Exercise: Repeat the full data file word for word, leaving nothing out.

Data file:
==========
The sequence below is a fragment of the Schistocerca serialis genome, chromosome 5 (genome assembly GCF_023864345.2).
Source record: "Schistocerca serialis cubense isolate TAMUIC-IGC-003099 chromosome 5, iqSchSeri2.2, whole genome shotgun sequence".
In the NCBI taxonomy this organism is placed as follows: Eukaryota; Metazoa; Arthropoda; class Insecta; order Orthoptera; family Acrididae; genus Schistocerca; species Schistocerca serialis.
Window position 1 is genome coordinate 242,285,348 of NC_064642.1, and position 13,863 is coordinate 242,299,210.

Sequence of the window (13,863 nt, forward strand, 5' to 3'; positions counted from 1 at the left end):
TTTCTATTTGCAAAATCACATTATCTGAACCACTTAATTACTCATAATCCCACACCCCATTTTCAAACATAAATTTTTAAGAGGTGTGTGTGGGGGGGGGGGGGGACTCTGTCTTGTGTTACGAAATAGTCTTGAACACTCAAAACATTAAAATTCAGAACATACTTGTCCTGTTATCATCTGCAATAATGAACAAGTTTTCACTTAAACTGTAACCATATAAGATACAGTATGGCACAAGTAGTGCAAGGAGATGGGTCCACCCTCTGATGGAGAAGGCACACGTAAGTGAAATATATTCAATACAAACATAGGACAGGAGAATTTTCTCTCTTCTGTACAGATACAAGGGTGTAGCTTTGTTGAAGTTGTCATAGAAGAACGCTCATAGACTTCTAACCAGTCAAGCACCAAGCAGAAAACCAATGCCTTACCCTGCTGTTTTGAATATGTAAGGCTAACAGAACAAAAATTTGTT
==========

The sequence below is a fragment of the Schistocerca serialis genome, chromosome 5 (genome assembly GCF_023864345.2).
Source record: "Schistocerca serialis cubense isolate TAMUIC-IGC-003099 chromosome 5, iqSchSeri2.2, whole genome shotgun sequence".
In the NCBI taxonomy this organism is placed as follows: Eukaryota; Metazoa; Arthropoda; class Insecta; order Orthoptera; family Acrididae; genus Schistocerca; species Schistocerca serialis.
Window position 1 is genome coordinate 242,285,348 of NC_064642.1, and position 13,863 is coordinate 242,299,210.

Sequence of the window (13,863 nt, forward strand, 5' to 3'; positions counted from 1 at the left end):
TTTCTATTTGCAAAATCACATTATCTGAACCACTTAATTACTCATAATCCCACACCCCATTTTCAAACATAAATTTTTAAGAGGTGTGTGTGGGGGGGGGGGGGGACTCTGTCTTGTGTTACGAAATAGTCTTGAACACTCAAAACATTAAAATTCAGAACATACTTGTCCTGTTATCATCTGCAATAATGAACAAGTTTTCACTTAAACTGTAACCATATAAGATACAGTATGGCACAAGTAGTGCAAGGAGATGGGTCCACCCTCTGATGGAGAAGGCACACGTAAGTGAAATATATTCAATACAAACATAGGACAGGAGAATTTTCTCTCTTCTGTACAGATACAAGGGTGTAGCTTTGTTGAAGTTGTCATAGAAGAACGCTCATAGACTTCTAACCAGTCAAGCACCAAGCAGAAAACCAATGCCTTACCCTGCTGTTTTGAATATGTAAGGCTAACAGAACAAAAATTTGTT